Kenya's military controls half of the Somalian port city of Kismayo as it tries to drive out the al-Qaida-linked militant group Al-Shabaab from one of its last strongholds, a military spokesman said Saturday.
Kenyan and Somali ground forces are in control of the northern part, which is the old city, after a day and a half of fighting, spokesman Cyrus Oguna told CNN.
They are consolidating the areas they have gained before moving into the south, where the Islamic militant group is believed to be, he said. The military launched airstrikes against the group Saturday.
"Al-Shabaab has not been able to offer any resistance whatsoever to the ground forces since the ground forces landed there yesterday, and the whole of yesterday and the good part of today they have (suffered) heavy casualties," Oguna said.
The Kenya Defense Forces inflicted "massive destruction" on Al-Shabaab's infrastructure Saturday, using jets and helicopter gunships to destroy three of the group's bases, according to the military's official Twitter account. "Great care and caution has been exercised to avoid collateral damage," it said.
But in a series of posts Saturday on a Twitter account often used by Al-Shabaab, the group said the Kenyan military is "waging a losing battle" in Kismayo. It said mujahedeen forces ambushed Kenyan troops 30 km (18 miles) west of Kismayo, destroying three vehicles and killing dozens of troops in a two-hour battle.
Oguna said those reports are "pure propaganda."
"There has been no major ground forces engagement," he said.
Kenya's military makes up the majority of troops in an African Union offensive to drive Al-Shabaab out of Somalia, where the group has long tried to overthrow the government.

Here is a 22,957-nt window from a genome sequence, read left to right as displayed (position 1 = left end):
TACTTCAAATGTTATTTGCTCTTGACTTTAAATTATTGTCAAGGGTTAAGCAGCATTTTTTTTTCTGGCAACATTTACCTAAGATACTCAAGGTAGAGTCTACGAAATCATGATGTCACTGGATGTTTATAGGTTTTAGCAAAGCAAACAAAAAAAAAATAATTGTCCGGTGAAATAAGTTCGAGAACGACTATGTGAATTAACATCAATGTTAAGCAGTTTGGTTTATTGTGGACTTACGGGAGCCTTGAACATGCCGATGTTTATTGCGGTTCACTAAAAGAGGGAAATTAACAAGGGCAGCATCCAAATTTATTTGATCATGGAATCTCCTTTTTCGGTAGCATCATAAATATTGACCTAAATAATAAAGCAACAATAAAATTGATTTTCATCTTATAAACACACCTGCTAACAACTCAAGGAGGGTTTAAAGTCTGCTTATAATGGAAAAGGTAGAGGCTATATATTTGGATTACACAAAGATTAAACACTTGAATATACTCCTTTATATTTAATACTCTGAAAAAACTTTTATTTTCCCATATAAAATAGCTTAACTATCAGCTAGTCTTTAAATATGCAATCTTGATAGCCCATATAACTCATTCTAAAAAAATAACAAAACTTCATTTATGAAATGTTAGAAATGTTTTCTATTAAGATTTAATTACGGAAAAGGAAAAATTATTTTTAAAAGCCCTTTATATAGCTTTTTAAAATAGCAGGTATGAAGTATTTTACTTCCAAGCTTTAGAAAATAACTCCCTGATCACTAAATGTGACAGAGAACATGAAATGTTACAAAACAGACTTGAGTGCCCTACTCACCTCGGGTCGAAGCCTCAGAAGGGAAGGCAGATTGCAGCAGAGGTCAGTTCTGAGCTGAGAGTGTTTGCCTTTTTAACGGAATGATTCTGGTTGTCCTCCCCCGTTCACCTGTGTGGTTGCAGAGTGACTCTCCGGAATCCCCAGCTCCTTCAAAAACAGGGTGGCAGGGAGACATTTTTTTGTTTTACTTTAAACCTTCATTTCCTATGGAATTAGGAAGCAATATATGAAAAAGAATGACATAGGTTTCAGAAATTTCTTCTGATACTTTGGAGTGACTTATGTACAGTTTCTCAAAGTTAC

Al-Shabaab has suffered setbacks in the fight, including losing control of much of the capital, Mogadishu, last year. That made Kismayo even more critical for the group, which uses the port to profit from the illegal charcoal trade and smuggling operations.
Thousands of civilians fled the city this month as fighting loomed, according to the U.N. refugee agency. It said that Somalis were leaving in minibuses, in trucks and on donkey carts.
"Great care and caution has been exercised to avoid collateral damage," the Kenyan military said Saturday.
Since crossing into Somalia in October, Kenyan commanders and politicians have stated more than once that capturing Kismayo was the ultimate aim of their operation.
The military's operation to take Kismayo began with airstrikes and naval gun support three days before the ground troops arrived, Oguna said.
Twitter postings Friday from Kenya's prime minister and deputy prime minister congratulating the military on capturing Kismayo actually referred to the ground forces' arrival in the city, Oguna said.